Got Conference Brain?

strong BrainHundreds of presentations, panels and symposiums were offered each day and as I attended a fairly full schedule of my own, I could not help but to reminisce about how similar this was to high school. Here we are “attending classes” for an hour or two at a time, having 10 minutes to get to our next “class” while trying to catch up with all of our friends and colleagues, and repeating until the end of the day. It can be difficult to absorb all of this important information and, if you are like me, you might experience “conference brain” – that slight feeling of being disoriented, enlightened, excited and exhausted.

From previous conference experiences, I’ve adapted a couple methods to help me stay present and excited throughout a long day:

  1. Pace Yourself – While there are so many great workshops and presentations to go to, don’t forget to schedule appropriate breaks. Allow and plan for time to digest a presentation, discuss it with colleagues, and take notes before moving on to the next session.
  2. Fresh Air – Air conditioning can feel nice, especially on a warm D.C. summer day. However, dark or dimly lit presentation or workshop rooms can bring a sense of sleepiness, especially if it is your fifth workshop of the day. Try to take some time to walk outside and get some sunlight, breathe some fresh air and take in the sites that D.C. has to offer.
  3. Acceptance and Non-Judgment – When I was a graduate student attending conferences, I always felt the need to attend every session every hour that I was at the conference to ensure that made the most of my time and money. The truth is, I cannot remember half of those sessions and that was likely attributed to attending with conference brain. Notice that if there is self-judgment — i.e., “I should go” — and try to practice self-care and self-compassion. You can allow this convention to be both educational and enjoyable.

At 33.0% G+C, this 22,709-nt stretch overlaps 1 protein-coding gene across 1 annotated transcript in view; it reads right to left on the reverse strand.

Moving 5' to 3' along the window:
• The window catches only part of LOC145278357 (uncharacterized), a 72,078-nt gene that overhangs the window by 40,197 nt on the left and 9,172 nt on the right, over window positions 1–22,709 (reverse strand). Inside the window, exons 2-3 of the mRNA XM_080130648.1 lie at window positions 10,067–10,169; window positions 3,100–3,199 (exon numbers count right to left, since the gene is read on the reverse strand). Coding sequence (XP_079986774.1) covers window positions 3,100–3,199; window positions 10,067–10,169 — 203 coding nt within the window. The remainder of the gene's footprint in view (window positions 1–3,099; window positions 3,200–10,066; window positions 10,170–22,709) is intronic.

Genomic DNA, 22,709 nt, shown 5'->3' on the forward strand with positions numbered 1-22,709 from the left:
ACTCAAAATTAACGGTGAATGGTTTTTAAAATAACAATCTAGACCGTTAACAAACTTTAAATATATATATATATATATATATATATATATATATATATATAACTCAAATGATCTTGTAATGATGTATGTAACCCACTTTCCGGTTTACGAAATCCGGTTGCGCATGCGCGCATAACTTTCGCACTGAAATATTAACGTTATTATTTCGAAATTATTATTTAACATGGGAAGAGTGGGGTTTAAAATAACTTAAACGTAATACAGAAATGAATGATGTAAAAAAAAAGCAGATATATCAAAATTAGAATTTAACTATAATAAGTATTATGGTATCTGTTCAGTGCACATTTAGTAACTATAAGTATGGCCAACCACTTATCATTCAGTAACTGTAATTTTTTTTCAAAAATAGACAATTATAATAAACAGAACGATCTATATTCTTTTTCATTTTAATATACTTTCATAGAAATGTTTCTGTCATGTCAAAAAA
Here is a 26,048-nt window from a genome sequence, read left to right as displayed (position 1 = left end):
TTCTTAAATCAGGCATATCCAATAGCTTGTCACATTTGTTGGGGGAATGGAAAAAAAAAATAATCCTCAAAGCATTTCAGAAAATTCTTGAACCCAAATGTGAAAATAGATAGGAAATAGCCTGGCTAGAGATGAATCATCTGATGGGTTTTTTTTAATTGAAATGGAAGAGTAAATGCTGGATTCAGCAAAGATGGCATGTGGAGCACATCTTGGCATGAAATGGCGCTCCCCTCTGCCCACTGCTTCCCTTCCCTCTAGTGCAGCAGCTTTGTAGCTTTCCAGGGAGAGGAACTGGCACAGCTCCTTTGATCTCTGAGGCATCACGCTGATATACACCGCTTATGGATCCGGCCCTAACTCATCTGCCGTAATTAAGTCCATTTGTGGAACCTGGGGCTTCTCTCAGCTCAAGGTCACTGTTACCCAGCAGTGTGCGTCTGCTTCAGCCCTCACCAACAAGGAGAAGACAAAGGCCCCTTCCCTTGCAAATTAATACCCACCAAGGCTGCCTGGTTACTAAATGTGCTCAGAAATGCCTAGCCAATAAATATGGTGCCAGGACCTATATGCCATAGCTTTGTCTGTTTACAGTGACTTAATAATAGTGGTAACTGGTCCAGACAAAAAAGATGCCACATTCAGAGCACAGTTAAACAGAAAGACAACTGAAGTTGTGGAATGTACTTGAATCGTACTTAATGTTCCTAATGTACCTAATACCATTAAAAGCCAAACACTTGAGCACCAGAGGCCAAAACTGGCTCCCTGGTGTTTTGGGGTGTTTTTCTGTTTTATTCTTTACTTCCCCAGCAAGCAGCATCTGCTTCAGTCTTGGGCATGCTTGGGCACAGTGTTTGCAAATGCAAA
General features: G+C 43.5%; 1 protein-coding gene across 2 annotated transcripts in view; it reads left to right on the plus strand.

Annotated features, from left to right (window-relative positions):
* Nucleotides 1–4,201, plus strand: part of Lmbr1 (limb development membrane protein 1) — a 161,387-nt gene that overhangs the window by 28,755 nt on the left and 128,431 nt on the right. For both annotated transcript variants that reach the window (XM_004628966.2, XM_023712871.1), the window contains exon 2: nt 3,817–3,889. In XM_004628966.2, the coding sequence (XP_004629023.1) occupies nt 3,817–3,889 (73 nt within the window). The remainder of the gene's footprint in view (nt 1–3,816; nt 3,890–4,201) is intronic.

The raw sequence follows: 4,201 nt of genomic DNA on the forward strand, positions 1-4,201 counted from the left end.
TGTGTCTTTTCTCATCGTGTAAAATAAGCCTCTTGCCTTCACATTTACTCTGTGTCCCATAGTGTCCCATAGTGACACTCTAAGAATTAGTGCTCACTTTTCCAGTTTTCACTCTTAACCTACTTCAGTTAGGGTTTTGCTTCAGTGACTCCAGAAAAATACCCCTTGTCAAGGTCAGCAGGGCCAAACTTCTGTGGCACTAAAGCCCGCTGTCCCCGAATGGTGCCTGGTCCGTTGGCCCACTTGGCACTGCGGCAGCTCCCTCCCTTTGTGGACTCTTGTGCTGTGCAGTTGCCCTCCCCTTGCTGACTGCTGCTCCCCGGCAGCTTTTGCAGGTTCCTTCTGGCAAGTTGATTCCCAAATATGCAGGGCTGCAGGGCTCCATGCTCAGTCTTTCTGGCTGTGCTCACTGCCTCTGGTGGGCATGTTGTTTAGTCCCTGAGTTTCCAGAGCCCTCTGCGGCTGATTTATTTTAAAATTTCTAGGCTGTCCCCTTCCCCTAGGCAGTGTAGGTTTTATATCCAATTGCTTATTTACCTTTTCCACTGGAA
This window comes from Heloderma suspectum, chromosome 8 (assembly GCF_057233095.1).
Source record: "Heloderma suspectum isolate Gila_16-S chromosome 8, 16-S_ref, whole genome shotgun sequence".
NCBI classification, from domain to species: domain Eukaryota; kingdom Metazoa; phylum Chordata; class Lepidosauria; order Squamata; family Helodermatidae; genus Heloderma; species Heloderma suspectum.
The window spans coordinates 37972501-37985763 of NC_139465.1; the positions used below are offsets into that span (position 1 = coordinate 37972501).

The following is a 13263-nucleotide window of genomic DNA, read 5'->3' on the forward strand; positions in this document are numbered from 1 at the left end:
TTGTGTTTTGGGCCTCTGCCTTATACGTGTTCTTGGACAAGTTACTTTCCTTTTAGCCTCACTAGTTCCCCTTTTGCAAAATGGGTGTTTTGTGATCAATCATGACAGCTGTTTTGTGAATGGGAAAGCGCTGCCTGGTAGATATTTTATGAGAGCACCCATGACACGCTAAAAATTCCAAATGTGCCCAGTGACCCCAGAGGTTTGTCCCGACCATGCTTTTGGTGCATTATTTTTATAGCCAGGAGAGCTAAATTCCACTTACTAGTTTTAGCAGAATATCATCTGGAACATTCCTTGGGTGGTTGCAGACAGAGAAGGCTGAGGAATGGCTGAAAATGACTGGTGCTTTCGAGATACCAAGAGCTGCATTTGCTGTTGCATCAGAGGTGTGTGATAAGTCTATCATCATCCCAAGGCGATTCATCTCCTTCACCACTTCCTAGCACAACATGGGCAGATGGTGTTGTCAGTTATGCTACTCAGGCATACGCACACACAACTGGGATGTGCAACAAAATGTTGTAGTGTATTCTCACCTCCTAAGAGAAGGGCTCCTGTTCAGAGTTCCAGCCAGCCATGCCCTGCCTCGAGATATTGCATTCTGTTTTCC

If you have additional tips or tricks that you’d like to share on how to reduce conference brain, I’d love to hear about it in a comment or in a tweet with #APA2014.

This entry was posted in Animals, Self-care by Dr. David Songco. Bookmark the permalink.

About Dr. David Songco

Dr. David Songco is an Adjunct Assistant Professor of Psychology at The Chicago School of Professional Psychology as well as a clinician in private practice located in Milwaukee, WI. Connect with Dr. David Songco by tweeting him @drdavidsongco or visit his blog

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